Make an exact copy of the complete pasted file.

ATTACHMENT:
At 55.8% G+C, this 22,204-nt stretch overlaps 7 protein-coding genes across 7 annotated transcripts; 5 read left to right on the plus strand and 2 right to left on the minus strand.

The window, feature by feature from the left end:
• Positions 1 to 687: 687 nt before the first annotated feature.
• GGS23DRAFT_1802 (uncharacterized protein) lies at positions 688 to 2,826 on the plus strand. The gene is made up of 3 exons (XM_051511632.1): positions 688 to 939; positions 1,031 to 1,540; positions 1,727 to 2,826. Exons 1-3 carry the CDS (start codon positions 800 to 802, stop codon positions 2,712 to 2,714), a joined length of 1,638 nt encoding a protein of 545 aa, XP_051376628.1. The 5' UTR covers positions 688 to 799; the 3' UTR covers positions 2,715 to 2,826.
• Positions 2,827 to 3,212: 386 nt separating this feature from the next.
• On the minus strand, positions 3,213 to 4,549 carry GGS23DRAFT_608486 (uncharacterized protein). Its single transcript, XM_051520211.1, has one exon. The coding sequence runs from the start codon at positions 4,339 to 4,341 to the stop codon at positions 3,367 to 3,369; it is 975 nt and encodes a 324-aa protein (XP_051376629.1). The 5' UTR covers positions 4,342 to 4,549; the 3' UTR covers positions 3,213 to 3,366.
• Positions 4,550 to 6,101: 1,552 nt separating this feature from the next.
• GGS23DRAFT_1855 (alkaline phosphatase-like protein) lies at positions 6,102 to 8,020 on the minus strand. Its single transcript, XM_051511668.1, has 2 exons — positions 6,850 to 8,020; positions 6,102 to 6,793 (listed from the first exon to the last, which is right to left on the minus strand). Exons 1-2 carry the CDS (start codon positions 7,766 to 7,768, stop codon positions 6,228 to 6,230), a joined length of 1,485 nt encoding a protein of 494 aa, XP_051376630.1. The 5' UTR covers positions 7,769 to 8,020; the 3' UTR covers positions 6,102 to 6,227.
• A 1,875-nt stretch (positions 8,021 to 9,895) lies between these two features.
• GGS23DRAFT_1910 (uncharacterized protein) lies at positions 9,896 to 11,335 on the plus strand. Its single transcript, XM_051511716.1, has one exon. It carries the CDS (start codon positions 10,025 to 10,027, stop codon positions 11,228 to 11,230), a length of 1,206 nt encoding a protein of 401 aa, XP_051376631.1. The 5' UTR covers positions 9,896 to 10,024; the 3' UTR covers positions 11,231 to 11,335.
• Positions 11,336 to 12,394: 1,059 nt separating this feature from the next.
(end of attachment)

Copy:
At 55.8% G+C, this 22,204-nt stretch overlaps 7 protein-coding genes across 7 annotated transcripts; 5 read left to right on the plus strand and 2 right to left on the minus strand.

The window, feature by feature from the left end:
• Positions 1 to 687: 687 nt before the first annotated feature.
• GGS23DRAFT_1802 (uncharacterized protein) lies at positions 688 to 2,826 on the plus strand. The gene is made up of 3 exons (XM_051511632.1): positions 688 to 939; positions 1,031 to 1,540; positions 1,727 to 2,826. Exons 1-3 carry the CDS (start codon positions 800 to 802, stop codon positions 2,712 to 2,714), a joined length of 1,638 nt encoding a protein of 545 aa, XP_051376628.1. The 5' UTR covers positions 688 to 799; the 3' UTR covers positions 2,715 to 2,826.
• Positions 2,827 to 3,212: 386 nt separating this feature from the next.
• On the minus strand, positions 3,213 to 4,549 carry GGS23DRAFT_608486 (uncharacterized protein). Its single transcript, XM_051520211.1, has one exon. The coding sequence runs from the start codon at positions 4,339 to 4,341 to the stop codon at positions 3,367 to 3,369; it is 975 nt and encodes a 324-aa protein (XP_051376629.1). The 5' UTR covers positions 4,342 to 4,549; the 3' UTR covers positions 3,213 to 3,366.
• Positions 4,550 to 6,101: 1,552 nt separating this feature from the next.
• GGS23DRAFT_1855 (alkaline phosphatase-like protein) lies at positions 6,102 to 8,020 on the minus strand. Its single transcript, XM_051511668.1, has 2 exons — positions 6,850 to 8,020; positions 6,102 to 6,793 (listed from the first exon to the last, which is right to left on the minus strand). Exons 1-2 carry the CDS (start codon positions 7,766 to 7,768, stop codon positions 6,228 to 6,230), a joined length of 1,485 nt encoding a protein of 494 aa, XP_051376630.1. The 5' UTR covers positions 7,769 to 8,020; the 3' UTR covers positions 6,102 to 6,227.
• A 1,875-nt stretch (positions 8,021 to 9,895) lies between these two features.
• GGS23DRAFT_1910 (uncharacterized protein) lies at positions 9,896 to 11,335 on the plus strand. Its single transcript, XM_051511716.1, has one exon. It carries the CDS (start codon positions 10,025 to 10,027, stop codon positions 11,228 to 11,230), a length of 1,206 nt encoding a protein of 401 aa, XP_051376631.1. The 5' UTR covers positions 9,896 to 10,024; the 3' UTR covers positions 11,231 to 11,335.
• Positions 11,336 to 12,394: 1,059 nt separating this feature from the next.